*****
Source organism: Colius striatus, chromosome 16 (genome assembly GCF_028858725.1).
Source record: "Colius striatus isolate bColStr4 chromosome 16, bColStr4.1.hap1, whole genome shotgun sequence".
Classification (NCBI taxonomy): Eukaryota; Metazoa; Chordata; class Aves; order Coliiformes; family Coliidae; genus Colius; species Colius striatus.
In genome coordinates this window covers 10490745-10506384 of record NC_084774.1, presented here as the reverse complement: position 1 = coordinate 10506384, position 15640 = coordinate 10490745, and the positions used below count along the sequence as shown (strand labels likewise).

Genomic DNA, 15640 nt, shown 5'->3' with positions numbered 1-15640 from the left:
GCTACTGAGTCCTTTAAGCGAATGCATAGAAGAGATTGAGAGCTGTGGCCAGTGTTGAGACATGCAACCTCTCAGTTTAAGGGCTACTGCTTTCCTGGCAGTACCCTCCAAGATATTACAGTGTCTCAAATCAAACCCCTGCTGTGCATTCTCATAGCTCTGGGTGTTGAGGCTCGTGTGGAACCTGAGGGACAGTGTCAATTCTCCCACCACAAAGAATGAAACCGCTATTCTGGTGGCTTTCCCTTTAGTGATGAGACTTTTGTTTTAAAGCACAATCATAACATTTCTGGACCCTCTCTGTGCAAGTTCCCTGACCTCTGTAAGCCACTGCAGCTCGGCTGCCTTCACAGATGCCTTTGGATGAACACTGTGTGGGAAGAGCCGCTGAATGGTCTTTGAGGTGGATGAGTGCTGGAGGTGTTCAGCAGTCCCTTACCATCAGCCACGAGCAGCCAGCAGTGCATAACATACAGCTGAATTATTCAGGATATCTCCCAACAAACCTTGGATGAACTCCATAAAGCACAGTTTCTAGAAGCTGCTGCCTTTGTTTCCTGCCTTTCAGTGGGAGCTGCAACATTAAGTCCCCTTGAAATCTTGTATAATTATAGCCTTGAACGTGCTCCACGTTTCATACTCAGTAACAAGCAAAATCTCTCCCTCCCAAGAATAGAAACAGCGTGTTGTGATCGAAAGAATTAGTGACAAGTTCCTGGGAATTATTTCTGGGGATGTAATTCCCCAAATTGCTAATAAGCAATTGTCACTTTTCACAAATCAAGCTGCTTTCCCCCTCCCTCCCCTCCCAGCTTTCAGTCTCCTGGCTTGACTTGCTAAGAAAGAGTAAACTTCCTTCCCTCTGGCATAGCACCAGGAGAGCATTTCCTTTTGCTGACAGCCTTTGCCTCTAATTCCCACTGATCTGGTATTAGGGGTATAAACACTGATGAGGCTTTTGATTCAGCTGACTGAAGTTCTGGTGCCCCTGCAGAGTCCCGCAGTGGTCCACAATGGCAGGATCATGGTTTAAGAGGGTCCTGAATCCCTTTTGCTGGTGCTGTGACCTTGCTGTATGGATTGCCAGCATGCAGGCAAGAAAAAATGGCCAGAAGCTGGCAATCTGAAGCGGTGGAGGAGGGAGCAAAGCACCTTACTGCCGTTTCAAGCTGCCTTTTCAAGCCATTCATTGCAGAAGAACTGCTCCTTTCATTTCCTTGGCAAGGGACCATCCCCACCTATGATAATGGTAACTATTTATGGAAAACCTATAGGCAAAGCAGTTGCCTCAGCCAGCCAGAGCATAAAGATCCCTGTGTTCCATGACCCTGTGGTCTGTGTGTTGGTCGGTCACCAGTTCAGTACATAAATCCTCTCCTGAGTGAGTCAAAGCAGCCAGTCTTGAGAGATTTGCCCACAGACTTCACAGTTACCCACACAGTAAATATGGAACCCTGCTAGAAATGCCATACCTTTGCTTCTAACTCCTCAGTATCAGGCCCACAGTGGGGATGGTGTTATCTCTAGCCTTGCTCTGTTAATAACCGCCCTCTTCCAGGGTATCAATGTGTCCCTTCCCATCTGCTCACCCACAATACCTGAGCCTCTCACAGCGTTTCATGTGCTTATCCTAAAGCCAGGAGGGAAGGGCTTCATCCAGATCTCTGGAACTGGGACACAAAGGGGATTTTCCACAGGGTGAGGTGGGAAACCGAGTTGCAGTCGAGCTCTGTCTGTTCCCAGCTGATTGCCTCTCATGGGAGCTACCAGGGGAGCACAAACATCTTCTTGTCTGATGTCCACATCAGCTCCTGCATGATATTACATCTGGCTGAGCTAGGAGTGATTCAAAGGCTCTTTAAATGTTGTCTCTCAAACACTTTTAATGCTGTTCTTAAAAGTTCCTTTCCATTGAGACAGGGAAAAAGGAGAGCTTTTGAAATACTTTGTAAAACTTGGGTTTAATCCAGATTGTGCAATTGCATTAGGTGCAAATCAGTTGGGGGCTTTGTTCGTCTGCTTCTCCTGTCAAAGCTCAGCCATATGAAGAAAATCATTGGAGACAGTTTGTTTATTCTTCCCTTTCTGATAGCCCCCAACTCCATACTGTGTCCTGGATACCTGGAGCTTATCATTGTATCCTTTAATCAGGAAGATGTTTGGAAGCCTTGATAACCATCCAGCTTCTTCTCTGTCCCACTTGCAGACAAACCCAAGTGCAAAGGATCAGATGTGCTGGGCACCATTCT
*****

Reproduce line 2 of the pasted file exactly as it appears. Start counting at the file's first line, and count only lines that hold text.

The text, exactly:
Source record: "Colius striatus isolate bColStr4 chromosome 16, bColStr4.1.hap1, whole genome shotgun sequence".